Mirka Andolfo: While I started thinking about Paprika (originally, the idea started only as a comic) I found my friends at Grey Ladder Productions and Arancia Studio seemed to be really interested in this project. They suggested to work on it for an animation project. The humoristic and sexy nature of the characters would work nicely as an animation for adults…honestly, I can’t wait! Also, I would love to see my other IP as animation or live-action (for example, I think Mercy would work well with live-action actors).

In general, with Sweet Paprika I’m working on many different domains. Right now we have the announced comic series and the development of the animated series, but also a 7″ statue of Paprika (the Kickstarter campaign is still going but it was funded in 12 minutes, and I couldn’t be happier, especially because I adore the work of the 3D sculptor who worked on it, Andrew Hickinbottom).

Sweet Paprika
Mirka Andolfo

Serrano: Erotic comics and stories have been on the rise as of late and your work stands amongst the most recognizable. But it’s a different kind of erotica. More playful but also more intent on character development and storytelling. What are you always on the lookout for with your approach to erotic storytelling?

Andolfo: When I work on erotic stuff I always try to create sexy characters that are happy to explore their sensuality, with confidence. Or they’ll try to become more confident. For example, Paprika is not confident at all, at the beginning of the story. But things will change, and she’ll discover what she really wants from life, love, and herself.

Serrano: What do you think attracted so many people to your Sweet Paprika illustrations on social media? To the point of turning it into both a comic and an animated series?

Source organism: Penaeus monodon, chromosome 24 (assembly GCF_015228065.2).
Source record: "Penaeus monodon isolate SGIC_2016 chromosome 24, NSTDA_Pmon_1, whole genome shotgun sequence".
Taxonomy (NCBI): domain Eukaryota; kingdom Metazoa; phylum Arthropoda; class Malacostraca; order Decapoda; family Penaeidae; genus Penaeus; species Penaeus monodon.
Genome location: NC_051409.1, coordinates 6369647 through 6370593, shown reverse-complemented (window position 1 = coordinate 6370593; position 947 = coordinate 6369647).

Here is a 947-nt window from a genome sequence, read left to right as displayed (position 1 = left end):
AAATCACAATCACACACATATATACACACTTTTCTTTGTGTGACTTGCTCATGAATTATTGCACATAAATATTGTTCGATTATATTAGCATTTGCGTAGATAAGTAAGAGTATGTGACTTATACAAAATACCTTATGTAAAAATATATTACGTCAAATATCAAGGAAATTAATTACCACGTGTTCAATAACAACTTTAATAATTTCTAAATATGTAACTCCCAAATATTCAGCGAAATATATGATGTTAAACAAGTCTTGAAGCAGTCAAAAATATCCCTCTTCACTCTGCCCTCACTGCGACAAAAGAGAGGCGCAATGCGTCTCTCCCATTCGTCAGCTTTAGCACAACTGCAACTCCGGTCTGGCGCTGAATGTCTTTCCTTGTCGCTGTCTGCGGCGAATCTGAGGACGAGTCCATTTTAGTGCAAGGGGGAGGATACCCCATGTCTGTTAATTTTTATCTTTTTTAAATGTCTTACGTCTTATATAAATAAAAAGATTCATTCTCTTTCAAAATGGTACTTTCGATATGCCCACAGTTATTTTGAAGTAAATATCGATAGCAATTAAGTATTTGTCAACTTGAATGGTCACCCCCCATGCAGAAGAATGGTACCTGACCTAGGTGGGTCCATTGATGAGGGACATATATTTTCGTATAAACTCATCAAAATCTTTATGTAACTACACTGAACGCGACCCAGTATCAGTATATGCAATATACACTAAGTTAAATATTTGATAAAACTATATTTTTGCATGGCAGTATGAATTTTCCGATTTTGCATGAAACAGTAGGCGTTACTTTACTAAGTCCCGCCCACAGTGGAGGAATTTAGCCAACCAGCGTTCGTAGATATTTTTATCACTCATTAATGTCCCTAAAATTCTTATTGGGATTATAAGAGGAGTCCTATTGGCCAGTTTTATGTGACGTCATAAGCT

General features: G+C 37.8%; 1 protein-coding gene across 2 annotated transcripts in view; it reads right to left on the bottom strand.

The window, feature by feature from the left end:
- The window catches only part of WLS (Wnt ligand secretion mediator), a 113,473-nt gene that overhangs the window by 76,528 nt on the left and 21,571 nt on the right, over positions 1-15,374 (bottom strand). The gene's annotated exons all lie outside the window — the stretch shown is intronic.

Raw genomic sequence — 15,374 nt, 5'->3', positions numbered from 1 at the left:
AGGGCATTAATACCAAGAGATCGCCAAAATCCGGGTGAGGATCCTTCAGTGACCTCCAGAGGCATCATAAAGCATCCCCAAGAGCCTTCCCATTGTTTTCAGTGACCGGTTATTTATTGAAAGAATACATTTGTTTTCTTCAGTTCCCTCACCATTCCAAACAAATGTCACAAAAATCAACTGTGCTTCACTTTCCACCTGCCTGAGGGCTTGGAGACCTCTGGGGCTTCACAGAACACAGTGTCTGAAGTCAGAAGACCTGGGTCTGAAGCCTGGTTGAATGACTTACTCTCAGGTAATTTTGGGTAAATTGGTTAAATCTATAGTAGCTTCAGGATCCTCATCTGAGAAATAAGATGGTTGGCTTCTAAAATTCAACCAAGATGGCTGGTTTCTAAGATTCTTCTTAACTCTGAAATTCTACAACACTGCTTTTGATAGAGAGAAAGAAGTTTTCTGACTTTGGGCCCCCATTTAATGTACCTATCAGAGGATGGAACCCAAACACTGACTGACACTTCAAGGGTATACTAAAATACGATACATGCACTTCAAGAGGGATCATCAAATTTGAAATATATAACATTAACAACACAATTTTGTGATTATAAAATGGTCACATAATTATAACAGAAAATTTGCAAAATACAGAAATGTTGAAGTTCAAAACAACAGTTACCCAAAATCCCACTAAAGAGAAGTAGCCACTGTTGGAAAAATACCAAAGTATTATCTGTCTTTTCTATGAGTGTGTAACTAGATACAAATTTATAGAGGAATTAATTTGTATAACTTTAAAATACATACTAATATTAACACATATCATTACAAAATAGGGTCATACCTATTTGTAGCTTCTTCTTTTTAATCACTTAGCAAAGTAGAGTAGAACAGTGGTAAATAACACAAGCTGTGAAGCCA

Andolfo: People often tell me how they like the “reverse role” dynamic (usually you see more devil men or angelic girls, as is the case in my oldest comic Un/Sacred!), plus the fact that Paprika’s sexy and nice but not in the most ”common way” really drew me to it. Paprika has funny expressions, a grumpy face, and her curves are exaggeratedly “gummy” (especially on some of the curves). Very often, people think about their relationship, when onepart of the couple is more relaxed (as is Dill, the angel) and the other one is super stressed and “on fire” (as is Paprika). I think it’s nice and it makes me happy!

Sweet Paprika
Sweet Paprika

Serrano: What inspired the characters behind Sweet Paprika?

Andolfo: Nothing in particular. I just wanted to create a funny devil girl (I always love to draw devils and angels in general, in a humoristic way). I thought it was nice to create a devil character with a “sweet side” (and also a spicy side). She looks bossy at first sight, but she’s really sweet in her heart.

Serrano: What do you think are some of the challenges, differences or similarities even, that’ll come from adapting erotic comic book storytelling into animation?

Andolfo: The most difficult part will be to have the same spirit found in the comic come through in animation. Something funny on paper is not necessarily funny on screen. But we’re working hard on it, and I can’t wait to show you more!


The Kickstarter campaign for Sweet Paprika statue runs until Monday, December 21st, at 12:57 PM Eastern.